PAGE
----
Protect us from Chinese miners, Hwange community pleads with Govt

Residents of the coal mining town of Hwange and surrounding communities are not happy with the conduct of some Chinese coal mining companies operating in the area and reportedly violating labour laws and degrading the environment and infrastructure.

Hwange has more than 10 coal mining and processing companies and residents endure dust, air, noise and water pollution from the mines.

Some have raised concerns and various fora but with no help yet from authorities as the challenges continue.

The community now wants a law that protects local people and the environment.

Speaking at a consultative meeting conducted by the Portfolio Committee on Mines and Mining Development in Hwange, residents said there is a need for a law that can protect the interests of the community.

Parliament is consulting citizens towards crafting a Mines Bill which seeks to shape the future of mining activities in the country.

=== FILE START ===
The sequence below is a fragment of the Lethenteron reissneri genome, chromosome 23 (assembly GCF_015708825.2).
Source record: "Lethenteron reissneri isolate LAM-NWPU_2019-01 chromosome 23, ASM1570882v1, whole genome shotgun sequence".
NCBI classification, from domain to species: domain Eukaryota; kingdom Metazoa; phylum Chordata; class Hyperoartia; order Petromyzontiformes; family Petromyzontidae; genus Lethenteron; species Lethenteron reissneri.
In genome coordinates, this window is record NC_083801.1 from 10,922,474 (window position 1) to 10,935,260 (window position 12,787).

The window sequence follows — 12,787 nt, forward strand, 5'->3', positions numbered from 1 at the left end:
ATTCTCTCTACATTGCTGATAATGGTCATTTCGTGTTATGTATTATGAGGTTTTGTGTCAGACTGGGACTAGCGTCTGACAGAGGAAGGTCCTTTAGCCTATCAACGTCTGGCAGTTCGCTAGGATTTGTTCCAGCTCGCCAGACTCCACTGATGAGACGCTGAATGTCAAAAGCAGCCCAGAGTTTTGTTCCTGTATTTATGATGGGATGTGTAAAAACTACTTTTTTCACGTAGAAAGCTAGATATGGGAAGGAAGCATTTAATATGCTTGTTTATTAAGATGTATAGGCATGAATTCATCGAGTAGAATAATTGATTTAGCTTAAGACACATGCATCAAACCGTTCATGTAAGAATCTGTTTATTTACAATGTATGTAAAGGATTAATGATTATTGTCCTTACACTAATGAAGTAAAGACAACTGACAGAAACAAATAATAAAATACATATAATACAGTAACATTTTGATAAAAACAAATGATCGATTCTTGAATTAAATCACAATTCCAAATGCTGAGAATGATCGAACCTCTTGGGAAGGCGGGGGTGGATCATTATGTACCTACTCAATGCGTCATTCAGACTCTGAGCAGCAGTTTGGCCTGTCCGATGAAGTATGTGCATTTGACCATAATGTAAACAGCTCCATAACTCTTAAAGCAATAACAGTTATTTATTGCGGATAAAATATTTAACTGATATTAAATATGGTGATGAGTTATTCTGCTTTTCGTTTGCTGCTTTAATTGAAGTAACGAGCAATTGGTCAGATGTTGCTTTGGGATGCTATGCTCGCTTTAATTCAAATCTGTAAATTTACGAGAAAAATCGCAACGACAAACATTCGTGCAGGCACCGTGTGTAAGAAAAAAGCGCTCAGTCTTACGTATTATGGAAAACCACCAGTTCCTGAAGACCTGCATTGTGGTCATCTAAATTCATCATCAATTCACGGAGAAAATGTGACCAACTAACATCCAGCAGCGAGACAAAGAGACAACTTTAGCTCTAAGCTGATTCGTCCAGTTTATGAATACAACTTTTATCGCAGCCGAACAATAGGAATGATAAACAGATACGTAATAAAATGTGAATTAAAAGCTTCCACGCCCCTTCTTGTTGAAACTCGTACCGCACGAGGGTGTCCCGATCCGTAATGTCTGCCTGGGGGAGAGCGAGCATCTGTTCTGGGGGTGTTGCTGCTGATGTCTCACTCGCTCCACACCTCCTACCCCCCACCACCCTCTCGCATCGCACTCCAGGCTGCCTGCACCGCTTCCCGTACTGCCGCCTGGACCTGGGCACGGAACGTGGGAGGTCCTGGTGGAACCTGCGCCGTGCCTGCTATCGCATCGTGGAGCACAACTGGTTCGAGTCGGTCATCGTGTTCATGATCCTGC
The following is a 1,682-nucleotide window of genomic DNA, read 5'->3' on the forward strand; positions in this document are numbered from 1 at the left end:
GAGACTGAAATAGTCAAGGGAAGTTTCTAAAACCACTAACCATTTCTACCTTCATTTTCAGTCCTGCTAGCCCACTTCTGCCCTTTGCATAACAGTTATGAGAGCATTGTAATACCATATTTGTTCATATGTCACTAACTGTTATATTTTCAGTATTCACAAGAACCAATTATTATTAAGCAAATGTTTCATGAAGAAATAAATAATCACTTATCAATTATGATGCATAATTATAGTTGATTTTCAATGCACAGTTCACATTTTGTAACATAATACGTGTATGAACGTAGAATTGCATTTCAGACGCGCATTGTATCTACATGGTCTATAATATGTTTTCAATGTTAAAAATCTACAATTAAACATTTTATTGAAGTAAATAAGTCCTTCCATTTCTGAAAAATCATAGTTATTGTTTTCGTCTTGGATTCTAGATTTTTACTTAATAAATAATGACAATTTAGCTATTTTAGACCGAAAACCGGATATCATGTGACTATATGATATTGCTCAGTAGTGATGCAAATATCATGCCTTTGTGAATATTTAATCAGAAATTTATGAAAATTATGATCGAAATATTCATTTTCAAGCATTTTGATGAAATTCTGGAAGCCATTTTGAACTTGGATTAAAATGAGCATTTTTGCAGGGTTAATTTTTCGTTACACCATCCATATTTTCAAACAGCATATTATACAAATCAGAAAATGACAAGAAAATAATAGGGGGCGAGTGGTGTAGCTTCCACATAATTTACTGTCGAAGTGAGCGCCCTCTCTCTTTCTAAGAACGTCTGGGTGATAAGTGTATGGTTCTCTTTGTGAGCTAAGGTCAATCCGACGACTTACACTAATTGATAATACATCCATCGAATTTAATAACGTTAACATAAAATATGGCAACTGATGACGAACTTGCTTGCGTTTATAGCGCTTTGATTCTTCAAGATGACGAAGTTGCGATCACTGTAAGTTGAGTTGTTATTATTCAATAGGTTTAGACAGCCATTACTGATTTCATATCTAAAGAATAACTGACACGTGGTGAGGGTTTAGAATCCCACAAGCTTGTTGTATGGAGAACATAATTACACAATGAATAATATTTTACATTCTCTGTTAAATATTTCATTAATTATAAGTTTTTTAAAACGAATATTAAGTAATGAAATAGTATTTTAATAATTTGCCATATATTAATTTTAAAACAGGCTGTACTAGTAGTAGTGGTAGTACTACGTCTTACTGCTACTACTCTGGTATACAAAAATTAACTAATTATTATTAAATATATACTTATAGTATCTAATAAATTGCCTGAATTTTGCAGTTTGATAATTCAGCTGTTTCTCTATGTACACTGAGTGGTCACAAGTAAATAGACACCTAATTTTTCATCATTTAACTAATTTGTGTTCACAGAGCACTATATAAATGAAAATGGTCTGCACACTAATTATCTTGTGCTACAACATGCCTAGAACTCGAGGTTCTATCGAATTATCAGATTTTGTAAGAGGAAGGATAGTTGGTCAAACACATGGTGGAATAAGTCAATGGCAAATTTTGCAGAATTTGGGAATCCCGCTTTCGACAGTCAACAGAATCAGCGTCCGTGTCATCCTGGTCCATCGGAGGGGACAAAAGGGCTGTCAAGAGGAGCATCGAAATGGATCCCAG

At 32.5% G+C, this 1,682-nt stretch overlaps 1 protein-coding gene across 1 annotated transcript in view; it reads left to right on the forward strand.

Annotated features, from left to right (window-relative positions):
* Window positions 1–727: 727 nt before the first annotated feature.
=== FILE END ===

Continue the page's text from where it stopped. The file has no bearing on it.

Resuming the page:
Issues raised by the community include environmental degradation, pollution, failure by mining companies to plough back to the community, destruction of infrastructure such as roads, exploitation and victimisation of labour.

“Companies should be made to sign memoranda of understanding with the community committing themselves to contributing to community development,” said Public Nkomo.

Lorraine Mubaira said there should be a law that follows up on companies to do what they would have promised to do while seeking for mining grants.

What pains the Hwange community mostly is that most companies come with special permits granted to them in Harare without consulting or engaging locals who end up being displaced by mining activities.

“We want a law that binds investors and companies to own up to what they promise in their environmental impact assessment reports so that we protect our environment and benefit from investments in our areas. Workers are underpaid and harassed at work and these Chinese would tell you that they are protected,” said Mubaira.

Petersen Ncube said the new Bill should recognise the rights of people and protect the environment by not allowing companies to move to new sites before they rehabilitate old mines.

Hwange councillor Theresa Mutale said a certain percentage of revenue should be ploughed back to the community.

“Companies must be compelled to set aside at least 15 percent of revenue they generate from their mining activities for the community. Employing people alone is not sustainable,” she said.

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